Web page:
Duality, the nation’s first accelerator exclusively for quantum companies, has accepted five startups from across the globe into the second cohort of the year-long accelerator based in Chicago, IL.
Superconductors are materials with no electrical resistance whatsoever, commonly requiring extremely low temperatures. They are used in a wide range of domains, from medical applications to a central role in quantum computers. Superconductivity is caused by specially linked pairs of electrons known as Cooper pairs. So far, the occurrence of Cooper pairs has been measured indirectly macroscopically in bulk, but a new technique developed by researchers at Aalto University and Oak Ridge National Laboratories in the US can detect their occurrence with atomic precision.
In AVS Quantum Science, investigators outline how a time-sensitive network control plane could be a key component of a workable quantum network. In addition to the well-understood requirements of transmission distance and data rate, for quantum networks to be useful in a real-world setting there are at least two other requirements that need to be considered. One is real-time network control, specifically time-sensitive networking. The second is cost.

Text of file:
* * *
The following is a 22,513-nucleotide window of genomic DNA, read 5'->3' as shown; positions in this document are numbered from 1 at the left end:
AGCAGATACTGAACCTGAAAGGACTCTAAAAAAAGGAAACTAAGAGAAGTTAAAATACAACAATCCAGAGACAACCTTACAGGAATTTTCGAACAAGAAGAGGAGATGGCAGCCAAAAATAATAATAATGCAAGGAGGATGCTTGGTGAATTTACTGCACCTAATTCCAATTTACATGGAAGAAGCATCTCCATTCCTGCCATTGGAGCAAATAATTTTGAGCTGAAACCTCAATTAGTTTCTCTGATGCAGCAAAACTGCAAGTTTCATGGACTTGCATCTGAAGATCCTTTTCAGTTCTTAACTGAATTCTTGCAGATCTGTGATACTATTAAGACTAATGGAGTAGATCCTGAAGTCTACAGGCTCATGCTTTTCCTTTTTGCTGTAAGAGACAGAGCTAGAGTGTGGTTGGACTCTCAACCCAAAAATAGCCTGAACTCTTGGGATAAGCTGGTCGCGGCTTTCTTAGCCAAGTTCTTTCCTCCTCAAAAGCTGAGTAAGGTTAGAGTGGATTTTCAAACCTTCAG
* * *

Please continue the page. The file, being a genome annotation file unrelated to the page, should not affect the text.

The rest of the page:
States of local broken symmetry at high temperature—observed in several materials, including one with a metal-insulator transition, an iron-based superconductor, and an insulating mineral part of the Earth’s upper mantle—may enable the technologically relevant properties arising at much-lower temperature.
Tulane scientists are part of a team of Louisiana researchers looking at how smart quantum technology can improve communications systems used in the military.
The University of Chicago’s Polsky Center for Entrepreneurship and Innovation and the Chicago Quantum Exchange today announced the launch of Duality, the first accelerator program in the nation that is exclusively dedicated to startup companies focused on quantum science and technology—a rapidly emerging area that is poised to drive transformative advances across multiple industries.
Artificial intelligence is part of our modern life by enabling machines to learn useful processes such as speech recognition and digital personal assistants. A crucial question for practical applications is how fast such intelligent machines can learn. An experiment at the University of Vienna has answered this question, showing that quantum technology enables a speed-up in the learning process.
The University of Delaware has joined the Mid-Atlantic Quantum Alliance — a hub for quantum technology research, development, innovation and education that seeks to advance U.S. and regional leadership in the coming quantum revolution.
Scientists developed a platform for making 3-D superconducting nano-architectures with a prescribed organization.